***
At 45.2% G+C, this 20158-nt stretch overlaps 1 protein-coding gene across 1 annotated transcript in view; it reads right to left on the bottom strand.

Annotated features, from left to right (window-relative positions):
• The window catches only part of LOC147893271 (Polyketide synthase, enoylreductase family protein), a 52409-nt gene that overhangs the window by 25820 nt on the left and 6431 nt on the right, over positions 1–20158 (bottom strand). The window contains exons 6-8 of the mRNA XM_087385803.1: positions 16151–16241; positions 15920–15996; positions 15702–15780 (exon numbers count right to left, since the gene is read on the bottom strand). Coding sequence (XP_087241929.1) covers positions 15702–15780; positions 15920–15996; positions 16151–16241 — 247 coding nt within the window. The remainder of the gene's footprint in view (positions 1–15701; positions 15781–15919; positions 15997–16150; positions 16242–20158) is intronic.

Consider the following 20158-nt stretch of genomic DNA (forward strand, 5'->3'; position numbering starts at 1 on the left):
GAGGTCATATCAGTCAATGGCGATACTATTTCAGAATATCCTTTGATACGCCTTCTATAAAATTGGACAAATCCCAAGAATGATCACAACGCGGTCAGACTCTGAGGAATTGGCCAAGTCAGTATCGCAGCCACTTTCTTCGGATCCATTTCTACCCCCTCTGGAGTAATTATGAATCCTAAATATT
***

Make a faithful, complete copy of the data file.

At 45.2% G+C, this 20158-nt stretch overlaps 1 protein-coding gene across 1 annotated transcript in view; it reads right to left on the bottom strand.

Annotated features, from left to right (window-relative positions):
• The window catches only part of LOC147893271 (Polyketide synthase, enoylreductase family protein), a 52409-nt gene that overhangs the window by 25820 nt on the left and 6431 nt on the right, over positions 1–20158 (bottom strand). The window contains exons 6-8 of the mRNA XM_087385803.1: positions 16151–16241; positions 15920–15996; positions 15702–15780 (exon numbers count right to left, since the gene is read on the bottom strand). Coding sequence (XP_087241929.1) covers positions 15702–15780; positions 15920–15996; positions 16151–16241 — 247 coding nt within the window. The remainder of the gene's footprint in view (positions 1–15701; positions 15781–15919; positions 15997–16150; positions 16242–20158) is intronic.

Consider the following 20158-nt stretch of genomic DNA (forward strand, 5'->3'; position numbering starts at 1 on the left):
GAGGTCATATCAGTCAATGGCGATACTATTTCAGAATATCCTTTGATACGCCTTCTATAAAATTGGACAAATCCCAAGAATGATCACAACGCGGTCAGACTCTGAGGAATTGGCCAAGTCAGTATCGCAGCCACTTTCTTCGGATCCATTTCTACCCCCTCTGGAGTAATTATGAATCCTAAATATT